Budget, internal resources pivotal in biz PaaS choice

Companies shouldn't commit to platform-as-a-service due to existing vendor relationships but on whether service will serve needs, having right people to maximize usage and budget to deploy, urge analysts.
Written by Jamie Yap, Contributor

The platform-as-a-service (PaaS) arena is still evolving and in a flux, so companies looking to migrate their software to these platforms need to be mindful of their business requirements, resources and ability to integrate with existing IT infrastructure, analysts advise.

Robert McNeill, research vice president of cloud services and IT outsourcing at HfS Research, attributed the ongoing flux in the PaaS space to "[service] provider innovation". He said apart from pureplay PaaS providers, other vendors such as IBM, Oracle and Red Hat have also recently entered the market to facilitate cloud-based delivery.

Additionally, infrastructure-as-a-service (IaaS) providers such as Amazon Web Services are also adding PaaS functionalities, while software-as-a-service (SaaS) vendors such as Salesforce.com are moving down the stack to provide toolkits for app development via its Force.com offering, he noted.

Steve Hodgkinson, Asia-Pacific research director of IT at Ovum, added that these new offerings bring with them complexities for enterprise customers.

He explained that it is a bigger step up for enterprises to adopt PaaS compared to the other public cloud offerings such as IaaS and SaaS, because IT departments will need to make a strategic commitment to the chosen platform based on factors such as enterprise architecture, application integration requirements, and development language skills.

Make strategic evaluations
Given the considerable confusion surrounding PaaS for enterprise customers currently, Dane Anderson, vice president, research director and region manager at Forrester Research, urged them to be "very diligent" before committing to any platform.

According to him, there are two common mistakes companies often make in picking their PaaS offering--making the decision without proper evaluation, and being led by an existing supplier to commit to its offering though the vendor's strength is in a different area.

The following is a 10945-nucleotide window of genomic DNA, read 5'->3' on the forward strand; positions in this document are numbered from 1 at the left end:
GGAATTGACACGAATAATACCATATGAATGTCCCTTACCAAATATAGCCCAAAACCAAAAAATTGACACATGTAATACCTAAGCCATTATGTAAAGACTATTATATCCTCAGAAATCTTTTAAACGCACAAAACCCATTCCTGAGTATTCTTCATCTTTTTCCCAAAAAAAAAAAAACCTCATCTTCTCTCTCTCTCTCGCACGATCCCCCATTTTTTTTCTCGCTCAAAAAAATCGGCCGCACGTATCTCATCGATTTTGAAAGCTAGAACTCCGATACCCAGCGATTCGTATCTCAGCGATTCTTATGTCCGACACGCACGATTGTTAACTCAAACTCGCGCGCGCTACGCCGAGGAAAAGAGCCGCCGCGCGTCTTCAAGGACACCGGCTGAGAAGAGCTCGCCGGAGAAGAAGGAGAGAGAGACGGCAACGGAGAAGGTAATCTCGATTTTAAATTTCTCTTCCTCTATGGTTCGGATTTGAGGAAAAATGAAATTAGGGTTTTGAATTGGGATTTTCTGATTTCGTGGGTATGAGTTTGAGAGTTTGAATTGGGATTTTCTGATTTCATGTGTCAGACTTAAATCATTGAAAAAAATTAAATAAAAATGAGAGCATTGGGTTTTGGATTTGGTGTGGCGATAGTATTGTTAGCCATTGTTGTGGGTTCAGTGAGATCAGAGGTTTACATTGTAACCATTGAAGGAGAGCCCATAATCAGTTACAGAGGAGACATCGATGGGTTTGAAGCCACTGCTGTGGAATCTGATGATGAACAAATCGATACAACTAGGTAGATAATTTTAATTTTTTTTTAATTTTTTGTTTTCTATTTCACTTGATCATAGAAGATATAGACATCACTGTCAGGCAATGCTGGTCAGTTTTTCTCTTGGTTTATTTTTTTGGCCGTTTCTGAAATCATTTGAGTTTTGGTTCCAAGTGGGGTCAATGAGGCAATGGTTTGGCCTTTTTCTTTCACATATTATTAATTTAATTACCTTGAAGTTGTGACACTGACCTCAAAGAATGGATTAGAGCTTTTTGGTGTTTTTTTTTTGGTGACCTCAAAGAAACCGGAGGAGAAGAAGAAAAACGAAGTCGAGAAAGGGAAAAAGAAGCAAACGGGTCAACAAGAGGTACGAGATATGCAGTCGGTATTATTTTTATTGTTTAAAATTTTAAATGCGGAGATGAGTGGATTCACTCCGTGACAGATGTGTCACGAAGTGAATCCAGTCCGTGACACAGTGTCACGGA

Hodgkinson agreed, noting that a company's decision to adopt PaaS is often based on leveraging existing investments and knowledge accumulated from the use of IaaS and SaaS products. For example, customers that are using Salesforce.com's CRM application will likely adopt Force.com as their platform of choice as it is a "natural evolution" of their relationship with the vendor, he said.

However, the Ovum analyst said companies should avoid basing their decisions on vendor relationships but make the decision on integration requirements with their existing on-premise apps as well as their IT departments' skillsets.

Companies should also undergo rigorous cost modeling in order to estimate the costs of the increasing commitment to the PaaS service based on a range of scenarios, he said.

"It is a mistake not to consider the wider aspect of contracts, service level agreements (SLAs), a pre-nuptial agreement on data, and a tested Plan B--to protect the organization against unintended lock-in to the PaaS provider," Hodgkinson pointed out.

McNeill also advised companies not to jump on the PaaS bandwagon because of market hype but assess why they need these offerings and whether they can afford to deploy it.

"Have companies assessed the economics of developing and delivering applications via the cloud and evaluated the risk concerns and tradeoffs?" he questioned, adding that vendors' assertions of their products' capabilities need to be taken with a grain of salt.

To mitigate the unknown, he suggested companies can get their in-house developers to play with these offerings within a sandbox environment to get their feedback.

"Critical issues [to consider] include how much data goes back and forth from [the PaaS offering] to on-premise systems as this can substantially drive the cost of the service," he cautioned.

McNeill also called on organizations to look at the development languages supported on these platforms, such as Java, Ruby, PHP or other proprietary alternatives.

This is an important factor in the long run as companies will need access to employees with the right skills to develop apps and maintain their operations, which would then have an impact on their overall business flexibility and costs, he added.

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